Location: Vegetable Crops Research2009 Annual Report
1a. Objectives (from AD-416)
Objective 1: Determine the genetic basis of and initiate selection for carrot, onion, cucumber, and melon quality attributes influencing human nutrition and health, disease resistances, and yield and quality components, and stress tolerance in cucurbits, and perform field performance and quality trials. Objective 2: Utilize current biotechnology to discover and evaluate genetic variation and to map agriculturally important traits in Allium, Cucurbit, and Daucus germplasm, and to develop genetic and breeding stocks. Sub-objective 2.A. Construct genetic maps of nuclear and organellar genomes using candidate genes, SCARs, SSRs, SNPs, transposon insertions, BACs, and cytogenetic stocks. Sub-objective 2.B. Fine map pigment and carbohydrate genes in carrot and onion, resistance genes for nematode in carrot and viruses in cucurbits, and epistasis, yield and quality components in cucumber. Sub-objective 2.C. Perform marker-assisted selection of carrot nematode resistance, onion male sterility, and cucurbit yield and quality. Sub-objective 2.D. Evaluate transgene escape in cucurbits. Sub-objective 2.E. Determine transposon mobility in carrot.
1b. Approach (from AD-416)
The long-term potential for improving a crop is only as great as the breadth of diversity that breeders utilize. Objective 1 targets evaluation and genetic characterization of carrot, onion, cucumber, and melon germplasm for traits important to growers and consumers. Discovery Goal 1 - Identify unique phenotypic variation in germplasm collections and breeding stocks to improve nutritional and processing quality, disease resistance, stress tolerance, and yield of Allium, Cucurbit, and Daucus vegetables, genetically characterize observed variation and initiate genetic incorporation of these phenotypes into elite germplasms. Many biotechnological tools have been developed to improve the efficiency of crop improvement. Objective 2 evaluates and develops these tools of carrot, onion, cucumber, and melon improvement. Identify adequate DNA polymorphisms in elite onion, cucumber, melon, and carrot germplasm to construct genetic maps for marker-facilitated selection of major horticultural traits. Discovery Goal 2.A – Identify adequate DNA polymorphisms in elite onion, cucumber, melon, and carrot germplasm to construct genetic maps for marker-facilitated selection of major horticultural traits. Discovery Goal 2.B – Evaluate variation at candidate genes in pigment and carbohydrate biochemical pathways for mapping in onion, cucurbit, and carrot. Discovery Goal 2.C – Identify and utilize markers to accurately identify desirable genotypes for male sterility restoration in onion, cucurbit yield, and carrot nematode resistance. Discovery Goal 2.D – Appraise the potential benefit(s) that transgenes might confer on transgenic populations using the ELISA test to estimate the degree of viral infection in wild populations and to determine the potential risk of virus gene introgression from commercial transgenic cultivation. Discovery Goal 2.E - Determine if native transposable elements in the carrot genome, such as DcMaster, and introduced ones, such as maize elements Ac and Ds transpose to new chromosomal regions.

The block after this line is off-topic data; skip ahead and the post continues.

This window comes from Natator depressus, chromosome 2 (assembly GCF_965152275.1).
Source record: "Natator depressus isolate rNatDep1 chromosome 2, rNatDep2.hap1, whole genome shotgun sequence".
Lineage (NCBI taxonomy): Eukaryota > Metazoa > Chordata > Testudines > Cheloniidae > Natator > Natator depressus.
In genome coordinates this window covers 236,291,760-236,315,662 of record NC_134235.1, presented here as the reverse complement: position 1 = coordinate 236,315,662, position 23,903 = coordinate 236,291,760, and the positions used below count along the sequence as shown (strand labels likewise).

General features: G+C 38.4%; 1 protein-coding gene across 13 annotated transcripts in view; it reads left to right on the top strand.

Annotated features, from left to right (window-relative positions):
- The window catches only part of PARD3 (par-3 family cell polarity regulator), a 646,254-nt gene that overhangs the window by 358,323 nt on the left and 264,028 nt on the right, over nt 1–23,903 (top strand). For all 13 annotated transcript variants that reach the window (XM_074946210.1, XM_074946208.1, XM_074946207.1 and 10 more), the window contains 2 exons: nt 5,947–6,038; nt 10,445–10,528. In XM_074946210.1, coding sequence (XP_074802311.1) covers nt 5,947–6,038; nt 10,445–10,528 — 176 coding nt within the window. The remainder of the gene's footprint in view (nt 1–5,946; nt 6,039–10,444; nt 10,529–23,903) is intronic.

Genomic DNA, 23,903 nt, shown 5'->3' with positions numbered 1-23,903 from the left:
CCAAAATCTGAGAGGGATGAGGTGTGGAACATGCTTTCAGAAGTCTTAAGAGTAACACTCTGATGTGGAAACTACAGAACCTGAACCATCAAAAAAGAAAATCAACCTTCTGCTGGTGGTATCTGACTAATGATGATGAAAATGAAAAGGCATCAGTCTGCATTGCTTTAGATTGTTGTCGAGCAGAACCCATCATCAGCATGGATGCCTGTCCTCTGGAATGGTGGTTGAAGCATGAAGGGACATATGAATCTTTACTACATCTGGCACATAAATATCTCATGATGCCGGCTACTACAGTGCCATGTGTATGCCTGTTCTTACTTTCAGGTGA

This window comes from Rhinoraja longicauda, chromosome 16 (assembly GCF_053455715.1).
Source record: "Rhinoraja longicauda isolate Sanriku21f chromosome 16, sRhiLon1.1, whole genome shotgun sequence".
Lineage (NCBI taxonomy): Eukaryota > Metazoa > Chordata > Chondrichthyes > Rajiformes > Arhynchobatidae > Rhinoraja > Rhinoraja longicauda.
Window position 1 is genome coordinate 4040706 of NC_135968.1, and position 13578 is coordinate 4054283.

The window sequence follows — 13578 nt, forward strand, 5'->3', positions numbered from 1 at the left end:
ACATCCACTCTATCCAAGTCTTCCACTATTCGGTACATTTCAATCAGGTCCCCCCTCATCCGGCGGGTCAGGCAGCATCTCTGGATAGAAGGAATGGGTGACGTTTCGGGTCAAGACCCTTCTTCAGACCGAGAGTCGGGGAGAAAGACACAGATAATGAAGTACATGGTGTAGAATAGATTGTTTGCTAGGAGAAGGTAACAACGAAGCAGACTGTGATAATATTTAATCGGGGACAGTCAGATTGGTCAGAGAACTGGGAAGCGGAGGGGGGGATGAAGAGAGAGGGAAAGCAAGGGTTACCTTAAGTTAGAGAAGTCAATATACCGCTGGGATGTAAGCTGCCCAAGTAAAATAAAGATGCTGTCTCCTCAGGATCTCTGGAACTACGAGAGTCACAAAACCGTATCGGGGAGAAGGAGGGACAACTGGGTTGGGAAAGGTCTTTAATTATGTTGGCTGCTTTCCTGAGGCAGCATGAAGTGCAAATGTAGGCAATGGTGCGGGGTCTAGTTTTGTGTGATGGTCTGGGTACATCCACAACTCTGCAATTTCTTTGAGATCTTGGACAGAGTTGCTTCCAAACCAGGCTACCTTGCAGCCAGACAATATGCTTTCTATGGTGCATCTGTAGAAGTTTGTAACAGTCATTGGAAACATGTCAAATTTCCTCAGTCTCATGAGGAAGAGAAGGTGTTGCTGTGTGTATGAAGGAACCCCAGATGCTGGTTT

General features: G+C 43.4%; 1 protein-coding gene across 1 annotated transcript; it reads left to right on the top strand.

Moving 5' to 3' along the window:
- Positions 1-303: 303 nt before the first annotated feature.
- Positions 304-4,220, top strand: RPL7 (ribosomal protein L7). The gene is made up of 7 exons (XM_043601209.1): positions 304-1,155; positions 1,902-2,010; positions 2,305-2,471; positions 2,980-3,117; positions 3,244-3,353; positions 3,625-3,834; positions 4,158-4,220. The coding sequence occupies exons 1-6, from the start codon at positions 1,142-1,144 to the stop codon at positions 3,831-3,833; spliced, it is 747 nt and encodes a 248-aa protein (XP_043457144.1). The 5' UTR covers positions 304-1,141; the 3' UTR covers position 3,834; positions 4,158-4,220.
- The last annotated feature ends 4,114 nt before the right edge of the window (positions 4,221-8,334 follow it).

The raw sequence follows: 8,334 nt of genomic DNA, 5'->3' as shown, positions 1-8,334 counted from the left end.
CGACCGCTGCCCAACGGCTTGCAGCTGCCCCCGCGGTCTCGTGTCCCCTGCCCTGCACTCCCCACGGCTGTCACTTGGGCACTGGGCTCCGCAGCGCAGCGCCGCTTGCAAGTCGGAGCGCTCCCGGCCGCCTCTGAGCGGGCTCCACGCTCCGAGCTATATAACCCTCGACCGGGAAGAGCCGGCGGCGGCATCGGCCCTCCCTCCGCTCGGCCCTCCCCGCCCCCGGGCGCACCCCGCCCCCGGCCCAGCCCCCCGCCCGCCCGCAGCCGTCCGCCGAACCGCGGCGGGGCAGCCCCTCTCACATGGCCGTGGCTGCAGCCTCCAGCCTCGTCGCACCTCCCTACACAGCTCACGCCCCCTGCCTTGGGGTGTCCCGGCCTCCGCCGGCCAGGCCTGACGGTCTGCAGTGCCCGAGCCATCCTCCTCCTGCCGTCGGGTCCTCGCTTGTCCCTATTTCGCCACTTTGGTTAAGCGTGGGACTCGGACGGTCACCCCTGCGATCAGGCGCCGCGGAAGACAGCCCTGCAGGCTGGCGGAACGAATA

3. Progress Report
Germplasm was collected and evaluation of phenotypic and molecular relationships was made of Allium Cucumis, and Daucus germplasm, and reported in Germplasm Resources Information Network (GRIN). Wild carrot from South America and North Africa, and garlic from Uzbekistan was found to be intercrossable with carrot, and garlic, and useful traits were identified. Field evaluation of carrot, onion, and cucumber breeding stocks and experimental hybrids developed by this program was carried out in California, Michigan, Oregon, Washington, and Wisconsin. Identification of Quantitative trail locus (QTL) for melon orange pigments were identified. Genetic markers were developed to identify diverse carrots and garlic, and the locations of a carrot transposable element were mapped. Genomic information was derived from carrot bacterial artificial chromosomes (BACs) to better characterize the carrot genome. Onion families segregating for health-enhancing fructans demonstrated that two major chromosome regions control the accumulation of health-enhancing fructans. Low-pungency onions possess recessive alleles at these two regions, reducing the ability of these onions to accumulate fructans. Evaluation of onion families for male-fertility restoration was completed and linkage to molecular markers assessed. Development of new onion families was initiated for reduced leaf waxiness (associated with tolerance to thrips), dry matter production, and bulb colors. Work continues on the identification of gene conditioning resistance to Zucchini Yellow Mosaic Virus (ZYMV) and the genetic basis of mitochondrial sorting in cucumber. These markers will be used to more efficiently develop lines for commercial production. This will shorten time for hybrid development to reduce development costs and increase grower competitiveness. In cucumber, several F2 populations have been developed for genetic mapping of horticulturally or biologically important genes. Cucumber genomic resources are being developed (whole genome sequencing and transcriptome sequencing). The genetic diversity among USDA collection of African horned cucumber, a relative of cucumber was evaluated with molecular markers. Also, a national wide survey was conducted to identify research priorities in the public sector.
Bartoszewski, G., Gawronski, P., Szklarczyk, M., Verbakel, H., Havey, M.J. 2009. A One-Megabase Physical Map Provides Insights on Gene Organization in the Enormous Mitochondrial Genome of Cucumber. Genome. 52:299-307.